Last Month | MAY 18 | The Irish Abortion Referendum

I normally cover a multiplicity of topics and events in these posts. This time will be different because I feel like May was largely uneventful (save my Washington Capitals making the Stanley Cup finals and a spike in Toronto-based violence). Really, there was only one headline that caught my attention and it likely caught yours as well.

I am honestly not sure whether I could truly say I was surprised by the result of the Irish vote to repeal the Eighth Amendment to Ireland’s Constitution. These are the times we live in. Certainly, the “landslide” margin—over 66% voted ‘yes’, a telling figure—was a surprise to me as it was, perhaps, to most.

Ireland’s eighth amendment ensured the protection of the pre-born, or the “unborn”, at all stages of life, making abortion illegal and practically inaccessible.

It seems like it’s been forever that Irishmen and Irishwomen have campaigned fervently to vote either ‘yes’ or ‘no’ to repeal, to defend pro-life or pro-choice values.

On May 25, the nation gathered in an exercise of democracy to vote for or against a repeal of this amendment and the people spoke—the amendment has ultimately been reversed making abortion legal.

My immediate thought in response to all of this is that I, as a Canadian, am incredibly disappointed that many in Ireland have opted for what seems to be the popular view concerning abortion and so-called reproductive rights–an ethic with a hierarchical view of human life, anchored in the necessity of convenience, having a bottom line as low as consent, applying in disproportionate fashion an under-defined conception of human rights. It disappoints me that the nation has turned this corner, at this time.

I’m also disappointed by the responses I’ve seen coming from secular American, Canadian, English and Irish sources—journalists, politicians, and writers. Here’s what I’ve noticed.

1. Ireland v. The Church

I’ve read a number of secular sources that have tied this undoing of a decades-old amendment to ongoing frustration with the (Roman Catholic) Church in Ireland. These sources suggest that the May 25 vote was resultant of a progressive loosening of Catholic tradition in Irish culture and thought. It’s a symptom, according to them, of reactionary liberalization borne from resentment and proliferated by socioeconomic deisolation.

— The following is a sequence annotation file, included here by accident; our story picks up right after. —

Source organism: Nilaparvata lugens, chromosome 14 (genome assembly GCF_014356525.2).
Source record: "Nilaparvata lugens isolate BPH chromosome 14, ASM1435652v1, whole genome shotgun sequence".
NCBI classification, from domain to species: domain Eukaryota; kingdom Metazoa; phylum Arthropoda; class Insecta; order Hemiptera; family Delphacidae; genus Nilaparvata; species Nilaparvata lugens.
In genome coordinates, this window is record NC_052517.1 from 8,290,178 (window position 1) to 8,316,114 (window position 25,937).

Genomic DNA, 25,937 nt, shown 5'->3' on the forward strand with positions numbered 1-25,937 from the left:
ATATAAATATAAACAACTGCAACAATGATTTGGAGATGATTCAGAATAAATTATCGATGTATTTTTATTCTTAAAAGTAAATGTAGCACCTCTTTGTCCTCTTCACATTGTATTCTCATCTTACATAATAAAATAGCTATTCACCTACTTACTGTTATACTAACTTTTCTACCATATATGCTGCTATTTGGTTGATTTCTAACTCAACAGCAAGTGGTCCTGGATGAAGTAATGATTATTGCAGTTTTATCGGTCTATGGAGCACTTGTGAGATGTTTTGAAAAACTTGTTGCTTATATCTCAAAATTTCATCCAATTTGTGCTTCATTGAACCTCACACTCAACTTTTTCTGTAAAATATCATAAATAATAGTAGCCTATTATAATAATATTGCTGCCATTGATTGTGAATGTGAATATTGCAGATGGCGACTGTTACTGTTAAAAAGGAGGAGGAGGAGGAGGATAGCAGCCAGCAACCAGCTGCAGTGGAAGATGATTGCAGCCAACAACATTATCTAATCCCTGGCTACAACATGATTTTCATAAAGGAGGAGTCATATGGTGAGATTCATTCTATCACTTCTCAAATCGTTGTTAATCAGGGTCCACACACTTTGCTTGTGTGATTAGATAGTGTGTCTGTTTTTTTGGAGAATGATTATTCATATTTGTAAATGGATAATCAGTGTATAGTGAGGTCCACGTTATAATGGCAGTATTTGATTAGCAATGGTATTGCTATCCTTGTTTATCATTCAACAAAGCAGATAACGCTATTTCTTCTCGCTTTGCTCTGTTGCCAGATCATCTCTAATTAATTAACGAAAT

For example, Kimiko de Freytas-Tamura in an online New York Times article, Where Did Ireland Go? Abortion Vote Stuns Those on Both Sides, writes, “The culture of silence and deference to religious authority that long dominated Ireland is gone. The country that has emerged is an unlikely leader of liberal values.”

Kimiko later adds, in the same piece, “Ireland’s impoverished past, as well as the outsize role of the Catholic Church, had set it apart from much of the rest of Europe. Many saw the referendum as the final step in aligning the country with the rest of the continent.”

This sort of linkage is also touched upon in passing in Emma Graham-Harrison’s piece for the Guardian entitled Irish abortion vote is remarkable political victory for Leo Varadkar. In this article, she sees this vote along a string of previous victories during Leo Varadkar’s term as Prime Minister of Ireland such as legalizing same-sex marriage which, according to her, “was a remarkable repudiation of Catholic doctrine, and a sign that the church’s once unbreakable grip on the country had loosened.”

It’s interesting that while the issue of abortion is certainly framed as a “human rights”, “reproductive rights”, and “women’s rights” issue by these predominantly liberal sources, it is also being to some extent framed as a conflict between Ireland, and the Irish people, and the Church.

Consider also these comments from Twitter:

This presents a few problems for everyone, I think.

I’m not sure many people necessarily voted simply because they “hate” the Church and want to see its demise. To clarify, I don’t think anti-religious sentiment necessarily is, or was, the dominant sentiment that drove or compelled the #repealthe8th campaign. Maybe it was, but maybe not. Me personally, I wonder how many of the Irish voters were merely reacting to past Church misbehavior and abuse, which Kimiko doesn’t hesitate to cite, or even more simply to the Church’s historical deep-rootedness in Irish culture. How many of the voters were fatigued by the Church’s presence? I’ve personally encountered several individuals who have targeted the Church and Christianity as altogether problematic sources of anti-woman attitudes and thus unbalanced viewpoints on the abortion issue. I’ve seen the Church targeted to defend the pro-choice position or rather to make the pro-life position undefendable.